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Wednesday, July 29, 2015

It's Hard To Be The New Kid on the Block

Thursday, November 6, 2008

November is finally here. Usually I don't look forward to November because it seems to signal the end of the beautiful fall weather and the beginning of winter. In fact I have been know to chant, "No, No, No, November this year." But this year I was glad to see it come. For better or worse, November is ushering in not only a new season, but also a new subject matter for our mails, our e-mails and the television. Whether you were happy or sad on Nov. 4th, you heaved a sigh of relief. The campaign was over.

The politicking is probably not over, as the losing side may be watching very critically to see what happens next with the new cast of characters. But the die is cast and we will live with it and I predict that we will come out just fine. (Of course I am writing this column five days before the election, since I voted absentee and will be over at the YMCA of the Ozarks leading a class at an Elderhostel on the actual Election Day. I might not be quite so optimistic if my preferred candidate didn't win.)

Recently I was privileged to hear our county clerk give a presentation on the responsibilities of her job. Since I had helped in the elections many times through the years, working at the booths, I thought I had a pretty good grasp on what her job entails. I was very mistaken. I found out that she does much more than keep a fair, efficient Election Day.

As she enumerated all the parts of her job, I thought how quickly we jump to conclusions about the lives of other people. We think we know how hard it is for a certain job to be carried out properly. But sometimes we are lucky enough to learn more and find out that what we knew was only a fraction of the total duties. It takes away the urge to criticize when we really understand what other people are faced with.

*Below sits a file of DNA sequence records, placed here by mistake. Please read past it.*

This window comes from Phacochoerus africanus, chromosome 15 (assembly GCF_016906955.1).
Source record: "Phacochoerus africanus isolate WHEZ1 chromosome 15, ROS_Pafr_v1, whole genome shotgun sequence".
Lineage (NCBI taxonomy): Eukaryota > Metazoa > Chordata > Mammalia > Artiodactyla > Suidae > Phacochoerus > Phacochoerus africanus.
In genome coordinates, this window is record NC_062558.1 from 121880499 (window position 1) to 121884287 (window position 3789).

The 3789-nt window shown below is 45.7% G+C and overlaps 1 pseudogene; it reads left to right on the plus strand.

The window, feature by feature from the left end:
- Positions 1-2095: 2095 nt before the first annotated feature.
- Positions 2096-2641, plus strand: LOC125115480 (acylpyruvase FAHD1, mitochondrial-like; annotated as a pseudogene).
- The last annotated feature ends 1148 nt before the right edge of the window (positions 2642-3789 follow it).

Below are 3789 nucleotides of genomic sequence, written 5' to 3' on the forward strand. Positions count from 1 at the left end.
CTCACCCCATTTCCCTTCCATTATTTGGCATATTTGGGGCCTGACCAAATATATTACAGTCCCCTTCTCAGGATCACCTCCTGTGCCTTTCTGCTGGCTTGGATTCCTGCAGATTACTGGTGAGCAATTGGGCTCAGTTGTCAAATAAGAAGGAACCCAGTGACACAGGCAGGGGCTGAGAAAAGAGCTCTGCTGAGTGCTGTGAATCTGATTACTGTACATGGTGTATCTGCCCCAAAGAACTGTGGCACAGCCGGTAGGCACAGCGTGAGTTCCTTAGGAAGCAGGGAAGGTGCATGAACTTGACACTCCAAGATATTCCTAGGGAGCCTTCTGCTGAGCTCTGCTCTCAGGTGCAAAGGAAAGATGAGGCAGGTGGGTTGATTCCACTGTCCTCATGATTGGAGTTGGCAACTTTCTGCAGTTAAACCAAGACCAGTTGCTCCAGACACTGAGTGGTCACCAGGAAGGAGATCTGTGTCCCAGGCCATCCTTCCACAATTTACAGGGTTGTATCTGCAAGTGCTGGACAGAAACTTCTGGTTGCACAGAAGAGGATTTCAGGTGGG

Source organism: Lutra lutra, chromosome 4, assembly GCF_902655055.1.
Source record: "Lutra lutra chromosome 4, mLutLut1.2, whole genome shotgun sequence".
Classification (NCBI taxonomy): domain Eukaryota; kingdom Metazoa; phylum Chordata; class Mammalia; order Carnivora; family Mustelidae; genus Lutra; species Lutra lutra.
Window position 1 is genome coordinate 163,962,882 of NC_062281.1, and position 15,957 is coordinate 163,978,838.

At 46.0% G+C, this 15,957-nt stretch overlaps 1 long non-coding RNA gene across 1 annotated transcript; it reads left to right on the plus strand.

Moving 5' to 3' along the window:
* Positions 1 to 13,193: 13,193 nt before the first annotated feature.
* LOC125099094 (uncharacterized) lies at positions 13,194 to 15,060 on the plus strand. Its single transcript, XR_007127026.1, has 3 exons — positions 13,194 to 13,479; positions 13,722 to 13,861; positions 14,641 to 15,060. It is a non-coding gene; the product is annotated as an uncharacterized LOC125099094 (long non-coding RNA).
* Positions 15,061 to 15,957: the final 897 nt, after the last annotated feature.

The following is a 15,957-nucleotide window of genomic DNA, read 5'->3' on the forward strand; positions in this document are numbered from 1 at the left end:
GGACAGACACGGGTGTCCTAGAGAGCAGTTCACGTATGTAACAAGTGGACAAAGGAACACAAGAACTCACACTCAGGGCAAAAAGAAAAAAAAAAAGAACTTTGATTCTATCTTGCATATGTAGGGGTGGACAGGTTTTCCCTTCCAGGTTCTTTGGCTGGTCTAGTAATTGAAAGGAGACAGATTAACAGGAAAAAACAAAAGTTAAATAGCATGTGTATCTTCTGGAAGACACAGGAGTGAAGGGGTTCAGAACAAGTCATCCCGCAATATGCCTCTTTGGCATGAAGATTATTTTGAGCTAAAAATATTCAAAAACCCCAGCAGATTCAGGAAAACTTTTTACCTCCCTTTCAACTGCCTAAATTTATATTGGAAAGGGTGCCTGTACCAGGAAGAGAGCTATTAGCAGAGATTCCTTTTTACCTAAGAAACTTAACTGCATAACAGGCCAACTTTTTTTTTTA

I couldn't help wondering if each candidate that worked so hard to be elected for any of the offices, really knew what he or she was getting into. Tammi Beach shared with us that her first concepts of her job were not what the position really entails. I am sure there are others this week who are taking a deep breath before facing the truth about every thing they will need to know, or learn very quickly, as soon as they are installed.

This year I am sure that the problems the new President will be facing are great. Let's hope that he will not be tested too harshly until he learns the ropes.

I remember how in each new job I began that sometimes some of the littlest things were a problem until I learned the system, got acquainted with the equipment, met all the personnel and found my way to my desk. (Probably not in that order, however.

Like a new kid in school, beginning a new job can be a time of testing. Sometimes, like the school kids, the other workers are not as helpful as they could be. Underlying resentments and background situations can sometimes make the new employee walk very carefully.

On the national scene the party that didn't win can be quick to find fault or delay passing on information. We hope that will not happen and that after the campaign ended that some of the barriers dissolved.

And let's hope that somebody was kind enough in the first day of the President's tenure to at least tell him where the bathrooms are.

Carolyn Gray Thornton
Middle Age Plus